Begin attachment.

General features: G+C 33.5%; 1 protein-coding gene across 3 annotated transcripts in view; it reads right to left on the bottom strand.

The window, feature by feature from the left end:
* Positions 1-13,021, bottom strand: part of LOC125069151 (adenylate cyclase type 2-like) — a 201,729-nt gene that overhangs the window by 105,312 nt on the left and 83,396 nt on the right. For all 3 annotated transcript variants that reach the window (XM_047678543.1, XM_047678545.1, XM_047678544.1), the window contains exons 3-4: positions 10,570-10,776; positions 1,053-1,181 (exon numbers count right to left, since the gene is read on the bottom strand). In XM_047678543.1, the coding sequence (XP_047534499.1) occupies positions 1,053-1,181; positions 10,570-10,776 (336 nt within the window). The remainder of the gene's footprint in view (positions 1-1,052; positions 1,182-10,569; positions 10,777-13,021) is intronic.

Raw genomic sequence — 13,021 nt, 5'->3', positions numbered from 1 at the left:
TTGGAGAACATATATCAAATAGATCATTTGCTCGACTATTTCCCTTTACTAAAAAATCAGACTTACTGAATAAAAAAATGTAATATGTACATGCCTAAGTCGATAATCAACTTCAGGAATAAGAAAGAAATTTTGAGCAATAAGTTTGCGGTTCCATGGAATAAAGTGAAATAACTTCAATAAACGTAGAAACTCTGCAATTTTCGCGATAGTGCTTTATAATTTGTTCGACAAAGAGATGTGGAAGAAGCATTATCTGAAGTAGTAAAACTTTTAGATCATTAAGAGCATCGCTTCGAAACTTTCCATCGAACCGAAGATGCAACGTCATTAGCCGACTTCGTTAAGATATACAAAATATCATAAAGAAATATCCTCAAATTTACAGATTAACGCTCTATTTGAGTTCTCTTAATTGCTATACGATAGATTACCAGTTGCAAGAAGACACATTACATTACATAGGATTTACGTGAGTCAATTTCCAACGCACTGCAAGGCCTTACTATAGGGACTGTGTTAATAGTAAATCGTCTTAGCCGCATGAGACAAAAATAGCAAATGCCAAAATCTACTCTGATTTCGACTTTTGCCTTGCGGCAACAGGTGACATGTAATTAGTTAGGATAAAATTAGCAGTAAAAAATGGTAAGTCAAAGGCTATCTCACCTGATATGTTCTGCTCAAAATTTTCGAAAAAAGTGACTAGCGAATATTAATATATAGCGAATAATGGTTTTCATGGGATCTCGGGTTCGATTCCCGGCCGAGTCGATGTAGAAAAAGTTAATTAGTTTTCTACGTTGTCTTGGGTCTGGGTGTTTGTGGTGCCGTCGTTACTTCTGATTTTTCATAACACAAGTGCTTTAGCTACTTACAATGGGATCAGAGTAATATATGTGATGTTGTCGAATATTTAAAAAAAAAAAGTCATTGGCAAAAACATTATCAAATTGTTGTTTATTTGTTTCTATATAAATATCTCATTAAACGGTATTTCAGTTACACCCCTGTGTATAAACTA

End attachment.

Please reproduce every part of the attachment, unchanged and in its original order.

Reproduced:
General features: G+C 33.5%; 1 protein-coding gene across 3 annotated transcripts in view; it reads right to left on the bottom strand.

The window, feature by feature from the left end:
* Positions 1-13,021, bottom strand: part of LOC125069151 (adenylate cyclase type 2-like) — a 201,729-nt gene that overhangs the window by 105,312 nt on the left and 83,396 nt on the right. For all 3 annotated transcript variants that reach the window (XM_047678543.1, XM_047678545.1, XM_047678544.1), the window contains exons 3-4: positions 10,570-10,776; positions 1,053-1,181 (exon numbers count right to left, since the gene is read on the bottom strand). In XM_047678543.1, the coding sequence (XP_047534499.1) occupies positions 1,053-1,181; positions 10,570-10,776 (336 nt within the window). The remainder of the gene's footprint in view (positions 1-1,052; positions 1,182-10,569; positions 10,777-13,021) is intronic.

Raw genomic sequence — 13,021 nt, 5'->3', positions numbered from 1 at the left:
TTGGAGAACATATATCAAATAGATCATTTGCTCGACTATTTCCCTTTACTAAAAAATCAGACTTACTGAATAAAAAAATGTAATATGTACATGCCTAAGTCGATAATCAACTTCAGGAATAAGAAAGAAATTTTGAGCAATAAGTTTGCGGTTCCATGGAATAAAGTGAAATAACTTCAATAAACGTAGAAACTCTGCAATTTTCGCGATAGTGCTTTATAATTTGTTCGACAAAGAGATGTGGAAGAAGCATTATCTGAAGTAGTAAAACTTTTAGATCATTAAGAGCATCGCTTCGAAACTTTCCATCGAACCGAAGATGCAACGTCATTAGCCGACTTCGTTAAGATATACAAAATATCATAAAGAAATATCCTCAAATTTACAGATTAACGCTCTATTTGAGTTCTCTTAATTGCTATACGATAGATTACCAGTTGCAAGAAGACACATTACATTACATAGGATTTACGTGAGTCAATTTCCAACGCACTGCAAGGCCTTACTATAGGGACTGTGTTAATAGTAAATCGTCTTAGCCGCATGAGACAAAAATAGCAAATGCCAAAATCTACTCTGATTTCGACTTTTGCCTTGCGGCAACAGGTGACATGTAATTAGTTAGGATAAAATTAGCAGTAAAAAATGGTAAGTCAAAGGCTATCTCACCTGATATGTTCTGCTCAAAATTTTCGAAAAAAGTGACTAGCGAATATTAATATATAGCGAATAATGGTTTTCATGGGATCTCGGGTTCGATTCCCGGCCGAGTCGATGTAGAAAAAGTTAATTAGTTTTCTACGTTGTCTTGGGTCTGGGTGTTTGTGGTGCCGTCGTTACTTCTGATTTTTCATAACACAAGTGCTTTAGCTACTTACAATGGGATCAGAGTAATATATGTGATGTTGTCGAATATTTAAAAAAAAAAAGTCATTGGCAAAAACATTATCAAATTGTTGTTTATTTGTTTCTATATAAATATCTCATTAAACGGTATTTCAGTTACACCCCTGTGTATAAACTA